Cookies in space? Hilton is sending dough and an oven to ISS

The prototype space-friendly oven is part of a microgravity cooking experiment.

Corinne Reichert Senior Editor
Corinne Reichert (she/her) grew up in Sydney, Australia and moved to California in 2019. She holds degrees in law and communications, and currently writes news, analysis and features for CNET across the topics of electric vehicles, broadband networks, mobile devices, big tech, artificial intelligence, home technology and entertainment. In her spare time, she watches soccer games and F1 races, and goes to Disneyland as often as possible.
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Corinne Reichert
cookies in space

Hilton wants astronauts eating its double chocolate chip cookies.

Vadim Sadovski/Shutterstock/NASA/Hilton

Astronauts in the International Space Station will soon be snacking on double chocolate chip cookies from DoubleTree by Hilton if all goes according to plan. The hotel chain will be sending a batch of cookie dough and a prototype space-friendly oven up on a rocket later this year as part of a microgravity cooking experiment.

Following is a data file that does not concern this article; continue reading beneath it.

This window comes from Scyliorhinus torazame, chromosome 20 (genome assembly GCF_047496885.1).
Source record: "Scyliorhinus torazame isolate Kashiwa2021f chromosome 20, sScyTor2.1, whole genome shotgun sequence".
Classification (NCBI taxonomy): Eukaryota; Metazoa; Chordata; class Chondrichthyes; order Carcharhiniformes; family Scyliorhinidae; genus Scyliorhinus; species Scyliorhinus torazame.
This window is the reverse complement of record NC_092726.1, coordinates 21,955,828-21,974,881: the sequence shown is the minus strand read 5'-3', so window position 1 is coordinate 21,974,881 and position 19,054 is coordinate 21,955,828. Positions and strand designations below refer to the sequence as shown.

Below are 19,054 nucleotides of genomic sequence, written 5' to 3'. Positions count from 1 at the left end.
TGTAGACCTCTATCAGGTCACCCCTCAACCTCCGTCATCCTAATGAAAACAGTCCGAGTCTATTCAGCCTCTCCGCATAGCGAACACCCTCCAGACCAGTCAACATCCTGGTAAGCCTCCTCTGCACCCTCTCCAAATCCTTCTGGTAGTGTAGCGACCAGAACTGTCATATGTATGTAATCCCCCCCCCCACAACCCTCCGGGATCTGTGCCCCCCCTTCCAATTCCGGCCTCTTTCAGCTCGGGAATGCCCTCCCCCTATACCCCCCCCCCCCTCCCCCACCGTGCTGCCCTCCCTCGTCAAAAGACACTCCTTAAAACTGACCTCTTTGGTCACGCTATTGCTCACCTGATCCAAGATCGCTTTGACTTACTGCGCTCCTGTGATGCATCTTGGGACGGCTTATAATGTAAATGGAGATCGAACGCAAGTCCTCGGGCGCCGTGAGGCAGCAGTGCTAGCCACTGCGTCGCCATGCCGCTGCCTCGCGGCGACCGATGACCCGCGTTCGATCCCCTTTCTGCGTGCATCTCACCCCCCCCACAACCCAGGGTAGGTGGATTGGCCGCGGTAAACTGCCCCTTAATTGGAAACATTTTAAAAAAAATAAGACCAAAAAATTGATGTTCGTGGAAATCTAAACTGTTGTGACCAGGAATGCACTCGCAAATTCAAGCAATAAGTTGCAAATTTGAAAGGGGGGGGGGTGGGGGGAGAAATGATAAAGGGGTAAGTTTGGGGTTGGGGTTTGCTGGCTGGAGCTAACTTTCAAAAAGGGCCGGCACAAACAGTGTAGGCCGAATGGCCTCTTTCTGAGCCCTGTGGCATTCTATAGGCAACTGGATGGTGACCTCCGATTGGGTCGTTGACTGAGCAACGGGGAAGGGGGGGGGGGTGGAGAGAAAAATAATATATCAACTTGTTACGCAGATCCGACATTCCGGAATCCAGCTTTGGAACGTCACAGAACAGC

The lack of gravity in space limits what can be consumed up there, with astronauts needing to avoid food with a lot of crumbs or particles that could float around and damage equipment.

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"As we celebrate our 100th year, we're excited to send our hospitality into orbit," said Shawn McAteer, senior VP and global brand head of DoubleTree by Hilton. He added the goal is to share the moment of enjoying a warm cookie with the astronauts up in the ISS.

Hilton is partnering with space appliance maker Zero G Kitchen on the project, and will gain commercial access to space through provider NanoRacks.

The hotel chain is also launching a "hospitality in space" program for 50,000 middle school classrooms across the nation in partnership with Scholastic. The lesson and activity sheet will help kids learn about living and working in space. The program is also running a competition on ideas for helping people live in space more comfortably.

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